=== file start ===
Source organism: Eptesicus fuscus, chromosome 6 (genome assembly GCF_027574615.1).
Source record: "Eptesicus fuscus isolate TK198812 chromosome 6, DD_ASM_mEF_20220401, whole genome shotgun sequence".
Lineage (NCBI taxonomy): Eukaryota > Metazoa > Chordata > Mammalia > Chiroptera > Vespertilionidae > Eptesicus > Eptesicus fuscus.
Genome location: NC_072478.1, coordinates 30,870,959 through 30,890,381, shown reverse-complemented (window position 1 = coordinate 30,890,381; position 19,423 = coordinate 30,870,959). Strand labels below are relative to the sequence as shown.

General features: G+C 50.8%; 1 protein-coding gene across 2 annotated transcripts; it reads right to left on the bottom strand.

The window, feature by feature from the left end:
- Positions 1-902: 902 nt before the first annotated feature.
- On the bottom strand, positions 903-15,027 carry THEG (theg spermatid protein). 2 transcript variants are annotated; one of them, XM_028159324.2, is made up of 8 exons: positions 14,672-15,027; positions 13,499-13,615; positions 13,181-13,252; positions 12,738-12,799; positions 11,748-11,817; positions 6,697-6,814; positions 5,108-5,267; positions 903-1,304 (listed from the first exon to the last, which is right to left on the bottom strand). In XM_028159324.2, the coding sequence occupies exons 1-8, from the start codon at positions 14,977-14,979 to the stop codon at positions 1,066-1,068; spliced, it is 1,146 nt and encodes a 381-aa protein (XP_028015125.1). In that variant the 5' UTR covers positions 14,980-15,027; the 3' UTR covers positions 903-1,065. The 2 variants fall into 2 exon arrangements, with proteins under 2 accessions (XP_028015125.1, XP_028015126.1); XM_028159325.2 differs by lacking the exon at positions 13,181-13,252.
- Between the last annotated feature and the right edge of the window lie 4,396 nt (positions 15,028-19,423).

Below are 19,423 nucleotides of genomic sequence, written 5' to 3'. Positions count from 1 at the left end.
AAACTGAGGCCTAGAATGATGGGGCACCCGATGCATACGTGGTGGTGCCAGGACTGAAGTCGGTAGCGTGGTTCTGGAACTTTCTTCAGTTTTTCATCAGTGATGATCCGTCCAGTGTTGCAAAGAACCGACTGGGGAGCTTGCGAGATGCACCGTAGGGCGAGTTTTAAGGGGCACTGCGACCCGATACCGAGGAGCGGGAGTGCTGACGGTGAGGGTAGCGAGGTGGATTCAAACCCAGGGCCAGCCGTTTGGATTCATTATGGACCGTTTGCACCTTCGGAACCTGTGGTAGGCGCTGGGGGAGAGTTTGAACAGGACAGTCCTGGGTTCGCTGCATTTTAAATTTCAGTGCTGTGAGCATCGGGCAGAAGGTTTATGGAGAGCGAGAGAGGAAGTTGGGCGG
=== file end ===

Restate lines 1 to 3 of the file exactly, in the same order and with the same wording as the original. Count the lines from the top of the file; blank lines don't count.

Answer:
Source organism: Eptesicus fuscus, chromosome 6 (genome assembly GCF_027574615.1).
Source record: "Eptesicus fuscus isolate TK198812 chromosome 6, DD_ASM_mEF_20220401, whole genome shotgun sequence".
Lineage (NCBI taxonomy): Eukaryota > Metazoa > Chordata > Mammalia > Chiroptera > Vespertilionidae > Eptesicus > Eptesicus fuscus.